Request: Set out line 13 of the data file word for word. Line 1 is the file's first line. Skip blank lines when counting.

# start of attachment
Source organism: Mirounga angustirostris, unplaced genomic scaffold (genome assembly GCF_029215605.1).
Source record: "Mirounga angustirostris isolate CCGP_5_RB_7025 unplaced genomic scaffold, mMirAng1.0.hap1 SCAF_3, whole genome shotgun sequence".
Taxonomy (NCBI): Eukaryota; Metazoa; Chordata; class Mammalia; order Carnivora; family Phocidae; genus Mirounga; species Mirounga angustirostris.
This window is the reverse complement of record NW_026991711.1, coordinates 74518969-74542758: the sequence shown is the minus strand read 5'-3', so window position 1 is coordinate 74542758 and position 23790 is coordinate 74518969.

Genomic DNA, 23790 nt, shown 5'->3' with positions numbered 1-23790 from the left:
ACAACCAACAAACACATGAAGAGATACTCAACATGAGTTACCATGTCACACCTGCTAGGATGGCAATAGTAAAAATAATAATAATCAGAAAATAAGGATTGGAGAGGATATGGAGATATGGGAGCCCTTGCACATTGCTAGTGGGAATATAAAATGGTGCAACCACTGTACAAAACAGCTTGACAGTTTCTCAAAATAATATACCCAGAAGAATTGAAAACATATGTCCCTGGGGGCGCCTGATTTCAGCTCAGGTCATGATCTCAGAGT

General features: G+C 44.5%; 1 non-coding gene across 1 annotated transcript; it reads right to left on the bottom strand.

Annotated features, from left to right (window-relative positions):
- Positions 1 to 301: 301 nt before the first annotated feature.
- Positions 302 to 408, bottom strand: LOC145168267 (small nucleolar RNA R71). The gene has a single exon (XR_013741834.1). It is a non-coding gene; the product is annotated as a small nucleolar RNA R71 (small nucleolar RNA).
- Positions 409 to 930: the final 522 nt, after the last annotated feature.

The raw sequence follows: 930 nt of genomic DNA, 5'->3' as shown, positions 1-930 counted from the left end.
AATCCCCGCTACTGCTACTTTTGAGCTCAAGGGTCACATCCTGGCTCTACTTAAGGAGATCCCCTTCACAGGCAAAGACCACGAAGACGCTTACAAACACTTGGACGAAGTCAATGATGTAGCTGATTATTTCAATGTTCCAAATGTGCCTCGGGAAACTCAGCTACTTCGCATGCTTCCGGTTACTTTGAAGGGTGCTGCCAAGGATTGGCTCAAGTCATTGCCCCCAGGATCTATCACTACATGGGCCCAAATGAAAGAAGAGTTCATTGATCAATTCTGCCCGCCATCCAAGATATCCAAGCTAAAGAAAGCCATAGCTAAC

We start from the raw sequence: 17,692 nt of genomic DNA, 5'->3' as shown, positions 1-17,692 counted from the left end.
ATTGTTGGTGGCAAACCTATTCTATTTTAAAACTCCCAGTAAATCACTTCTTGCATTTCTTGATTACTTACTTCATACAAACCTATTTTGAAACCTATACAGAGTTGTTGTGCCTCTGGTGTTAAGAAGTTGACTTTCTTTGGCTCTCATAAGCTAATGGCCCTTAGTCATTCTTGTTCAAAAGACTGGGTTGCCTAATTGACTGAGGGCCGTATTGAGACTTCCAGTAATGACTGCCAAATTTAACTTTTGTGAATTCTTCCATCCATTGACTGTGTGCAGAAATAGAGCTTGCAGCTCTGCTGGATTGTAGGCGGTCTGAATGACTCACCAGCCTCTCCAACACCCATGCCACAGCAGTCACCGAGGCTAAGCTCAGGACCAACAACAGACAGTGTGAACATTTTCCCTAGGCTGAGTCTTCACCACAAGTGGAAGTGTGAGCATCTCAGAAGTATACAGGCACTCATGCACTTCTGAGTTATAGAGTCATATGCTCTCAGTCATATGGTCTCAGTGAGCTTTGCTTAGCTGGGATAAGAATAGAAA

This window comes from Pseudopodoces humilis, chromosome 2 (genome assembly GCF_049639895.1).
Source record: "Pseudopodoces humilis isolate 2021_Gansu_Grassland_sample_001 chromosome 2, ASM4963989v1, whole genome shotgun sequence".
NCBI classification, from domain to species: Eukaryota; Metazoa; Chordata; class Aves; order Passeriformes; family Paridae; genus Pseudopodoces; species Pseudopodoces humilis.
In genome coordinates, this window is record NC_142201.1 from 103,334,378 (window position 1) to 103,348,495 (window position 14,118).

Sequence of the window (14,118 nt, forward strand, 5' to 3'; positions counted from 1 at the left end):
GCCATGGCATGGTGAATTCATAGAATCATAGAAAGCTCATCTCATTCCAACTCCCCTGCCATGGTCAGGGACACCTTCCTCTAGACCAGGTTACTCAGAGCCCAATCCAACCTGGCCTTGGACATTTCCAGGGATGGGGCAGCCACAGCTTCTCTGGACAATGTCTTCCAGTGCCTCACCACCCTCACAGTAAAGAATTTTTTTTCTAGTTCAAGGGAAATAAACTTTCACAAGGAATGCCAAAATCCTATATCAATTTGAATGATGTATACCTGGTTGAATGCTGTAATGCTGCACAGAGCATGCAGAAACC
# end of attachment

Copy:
AATCCCCGCTACTGCTACTTTTGAGCTCAAGGGTCACATCCTGGCTCTACTTAAGGAGATCCCCTTCACAGGCAAAGACCACGAAGACGCTTACAAACACTTGGACGAAGTCAATGATGTAGCTGATTATTTCAATGTTCCAAATGTGCCTCGGGAAACTCAGCTACTTCGCATGCTTCCGGTTACTTTGAAGGGTGCTGCCAAGGATTGGCTCAAGTCATTGCCCCCAGGATCTATCACTACATGGGCCCAAATGAAAGAAGAGTTCATTGATCAATTCTGCCCGCCATCCAAGATATCCAAGCTAAAGAAAGCCATAGCTAAC